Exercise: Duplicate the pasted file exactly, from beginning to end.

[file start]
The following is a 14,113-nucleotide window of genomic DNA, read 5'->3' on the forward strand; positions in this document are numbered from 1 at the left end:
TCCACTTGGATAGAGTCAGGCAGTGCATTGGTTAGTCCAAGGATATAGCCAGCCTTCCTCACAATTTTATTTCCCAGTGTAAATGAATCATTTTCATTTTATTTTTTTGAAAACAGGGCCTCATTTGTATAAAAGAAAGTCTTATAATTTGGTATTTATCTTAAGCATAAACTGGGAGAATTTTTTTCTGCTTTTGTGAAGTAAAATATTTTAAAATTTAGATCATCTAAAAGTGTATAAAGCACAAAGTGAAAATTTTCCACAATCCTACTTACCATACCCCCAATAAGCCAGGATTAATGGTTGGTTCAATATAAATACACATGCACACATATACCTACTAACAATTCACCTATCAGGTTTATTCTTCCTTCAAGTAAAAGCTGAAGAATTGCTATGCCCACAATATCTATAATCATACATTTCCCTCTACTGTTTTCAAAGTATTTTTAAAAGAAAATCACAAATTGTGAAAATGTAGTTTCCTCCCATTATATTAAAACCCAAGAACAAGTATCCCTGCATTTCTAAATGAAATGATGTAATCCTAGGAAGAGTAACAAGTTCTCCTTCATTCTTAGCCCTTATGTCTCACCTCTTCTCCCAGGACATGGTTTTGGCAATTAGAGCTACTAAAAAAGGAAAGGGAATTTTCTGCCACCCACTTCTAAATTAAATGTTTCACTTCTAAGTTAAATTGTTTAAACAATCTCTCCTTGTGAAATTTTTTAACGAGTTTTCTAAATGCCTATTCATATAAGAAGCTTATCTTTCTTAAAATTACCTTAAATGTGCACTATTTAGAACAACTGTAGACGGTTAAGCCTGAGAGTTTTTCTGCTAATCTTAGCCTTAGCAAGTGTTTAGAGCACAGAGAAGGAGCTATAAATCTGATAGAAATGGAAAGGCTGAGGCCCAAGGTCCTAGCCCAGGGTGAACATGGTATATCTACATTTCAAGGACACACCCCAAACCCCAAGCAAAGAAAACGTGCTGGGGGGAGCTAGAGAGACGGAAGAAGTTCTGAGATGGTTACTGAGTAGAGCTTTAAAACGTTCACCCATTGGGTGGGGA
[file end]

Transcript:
The following is a 14,113-nucleotide window of genomic DNA, read 5'->3' on the forward strand; positions in this document are numbered from 1 at the left end:
TCCACTTGGATAGAGTCAGGCAGTGCATTGGTTAGTCCAAGGATATAGCCAGCCTTCCTCACAATTTTATTTCCCAGTGTAAATGAATCATTTTCATTTTATTTTTTTGAAAACAGGGCCTCATTTGTATAAAAGAAAGTCTTATAATTTGGTATTTATCTTAAGCATAAACTGGGAGAATTTTTTTCTGCTTTTGTGAAGTAAAATATTTTAAAATTTAGATCATCTAAAAGTGTATAAAGCACAAAGTGAAAATTTTCCACAATCCTACTTACCATACCCCCAATAAGCCAGGATTAATGGTTGGTTCAATATAAATACACATGCACACATATACCTACTAACAATTCACCTATCAGGTTTATTCTTCCTTCAAGTAAAAGCTGAAGAATTGCTATGCCCACAATATCTATAATCATACATTTCCCTCTACTGTTTTCAAAGTATTTTTAAAAGAAAATCACAAATTGTGAAAATGTAGTTTCCTCCCATTATATTAAAACCCAAGAACAAGTATCCCTGCATTTCTAAATGAAATGATGTAATCCTAGGAAGAGTAACAAGTTCTCCTTCATTCTTAGCCCTTATGTCTCACCTCTTCTCCCAGGACATGGTTTTGGCAATTAGAGCTACTAAAAAAGGAAAGGGAATTTTCTGCCACCCACTTCTAAATTAAATGTTTCACTTCTAAGTTAAATTGTTTAAACAATCTCTCCTTGTGAAATTTTTTAACGAGTTTTCTAAATGCCTATTCATATAAGAAGCTTATCTTTCTTAAAATTACCTTAAATGTGCACTATTTAGAACAACTGTAGACGGTTAAGCCTGAGAGTTTTTCTGCTAATCTTAGCCTTAGCAAGTGTTTAGAGCACAGAGAAGGAGCTATAAATCTGATAGAAATGGAAAGGCTGAGGCCCAAGGTCCTAGCCCAGGGTGAACATGGTATATCTACATTTCAAGGACACACCCCAAACCCCAAGCAAAGAAAACGTGCTGGGGGGAGCTAGAGAGACGGAAGAAGTTCTGAGATGGTTACTGAGTAGAGCTTTAAAACGTTCACCCATTGGGTGGGGA